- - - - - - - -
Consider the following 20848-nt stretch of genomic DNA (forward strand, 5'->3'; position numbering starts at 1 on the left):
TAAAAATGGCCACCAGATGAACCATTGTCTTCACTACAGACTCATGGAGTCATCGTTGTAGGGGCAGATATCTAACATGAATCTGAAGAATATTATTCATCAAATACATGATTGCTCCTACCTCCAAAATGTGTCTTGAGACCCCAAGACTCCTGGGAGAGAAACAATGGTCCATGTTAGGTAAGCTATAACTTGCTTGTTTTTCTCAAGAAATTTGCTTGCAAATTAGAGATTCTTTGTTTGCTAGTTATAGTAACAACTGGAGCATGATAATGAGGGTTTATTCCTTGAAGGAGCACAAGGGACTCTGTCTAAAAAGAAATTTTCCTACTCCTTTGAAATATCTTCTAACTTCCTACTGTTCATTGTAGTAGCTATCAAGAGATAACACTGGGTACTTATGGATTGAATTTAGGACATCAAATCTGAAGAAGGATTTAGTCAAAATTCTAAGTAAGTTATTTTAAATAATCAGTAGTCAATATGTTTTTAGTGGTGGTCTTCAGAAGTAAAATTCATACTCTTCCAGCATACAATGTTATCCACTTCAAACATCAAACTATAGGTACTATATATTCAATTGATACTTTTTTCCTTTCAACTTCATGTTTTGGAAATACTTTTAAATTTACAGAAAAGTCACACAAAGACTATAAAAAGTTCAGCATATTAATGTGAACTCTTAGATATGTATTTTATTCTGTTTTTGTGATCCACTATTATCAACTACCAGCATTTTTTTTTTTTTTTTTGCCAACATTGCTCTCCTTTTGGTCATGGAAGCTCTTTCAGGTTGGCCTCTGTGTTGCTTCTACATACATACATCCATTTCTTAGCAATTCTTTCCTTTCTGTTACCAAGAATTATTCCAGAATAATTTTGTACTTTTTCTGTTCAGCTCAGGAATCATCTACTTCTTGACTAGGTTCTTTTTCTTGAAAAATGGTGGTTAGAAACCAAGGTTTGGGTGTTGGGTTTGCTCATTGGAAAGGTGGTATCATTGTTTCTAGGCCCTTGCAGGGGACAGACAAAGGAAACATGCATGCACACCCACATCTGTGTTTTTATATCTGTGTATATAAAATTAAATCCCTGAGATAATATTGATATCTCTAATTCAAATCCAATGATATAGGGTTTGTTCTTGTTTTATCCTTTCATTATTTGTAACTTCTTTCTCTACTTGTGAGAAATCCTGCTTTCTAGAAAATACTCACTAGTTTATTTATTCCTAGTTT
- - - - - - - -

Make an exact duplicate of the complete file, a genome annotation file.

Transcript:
Consider the following 20848-nt stretch of genomic DNA (forward strand, 5'->3'; position numbering starts at 1 on the left):
TAAAAATGGCCACCAGATGAACCATTGTCTTCACTACAGACTCATGGAGTCATCGTTGTAGGGGCAGATATCTAACATGAATCTGAAGAATATTATTCATCAAATACATGATTGCTCCTACCTCCAAAATGTGTCTTGAGACCCCAAGACTCCTGGGAGAGAAACAATGGTCCATGTTAGGTAAGCTATAACTTGCTTGTTTTTCTCAAGAAATTTGCTTGCAAATTAGAGATTCTTTGTTTGCTAGTTATAGTAACAACTGGAGCATGATAATGAGGGTTTATTCCTTGAAGGAGCACAAGGGACTCTGTCTAAAAAGAAATTTTCCTACTCCTTTGAAATATCTTCTAACTTCCTACTGTTCATTGTAGTAGCTATCAAGAGATAACACTGGGTACTTATGGATTGAATTTAGGACATCAAATCTGAAGAAGGATTTAGTCAAAATTCTAAGTAAGTTATTTTAAATAATCAGTAGTCAATATGTTTTTAGTGGTGGTCTTCAGAAGTAAAATTCATACTCTTCCAGCATACAATGTTATCCACTTCAAACATCAAACTATAGGTACTATATATTCAATTGATACTTTTTTCCTTTCAACTTCATGTTTTGGAAATACTTTTAAATTTACAGAAAAGTCACACAAAGACTATAAAAAGTTCAGCATATTAATGTGAACTCTTAGATATGTATTTTATTCTGTTTTTGTGATCCACTATTATCAACTACCAGCATTTTTTTTTTTTTTTTTGCCAACATTGCTCTCCTTTTGGTCATGGAAGCTCTTTCAGGTTGGCCTCTGTGTTGCTTCTACATACATACATCCATTTCTTAGCAATTCTTTCCTTTCTGTTACCAAGAATTATTCCAGAATAATTTTGTACTTTTTCTGTTCAGCTCAGGAATCATCTACTTCTTGACTAGGTTCTTTTTCTTGAAAAATGGTGGTTAGAAACCAAGGTTTGGGTGTTGGGTTTGCTCATTGGAAAGGTGGTATCATTGTTTCTAGGCCCTTGCAGGGGACAGACAAAGGAAACATGCATGCACACCCACATCTGTGTTTTTATATCTGTGTATATAAAATTAAATCCCTGAGATAATATTGATATCTCTAATTCAAATCCAATGATATAGGGTTTGTTCTTGTTTTATCCTTTCATTATTTGTAACTTCTTTCTCTACTTGTGAGAAATCCTGCTTTCTAGAAAATACTCACTAGTTTATTTATTCCTAGTTT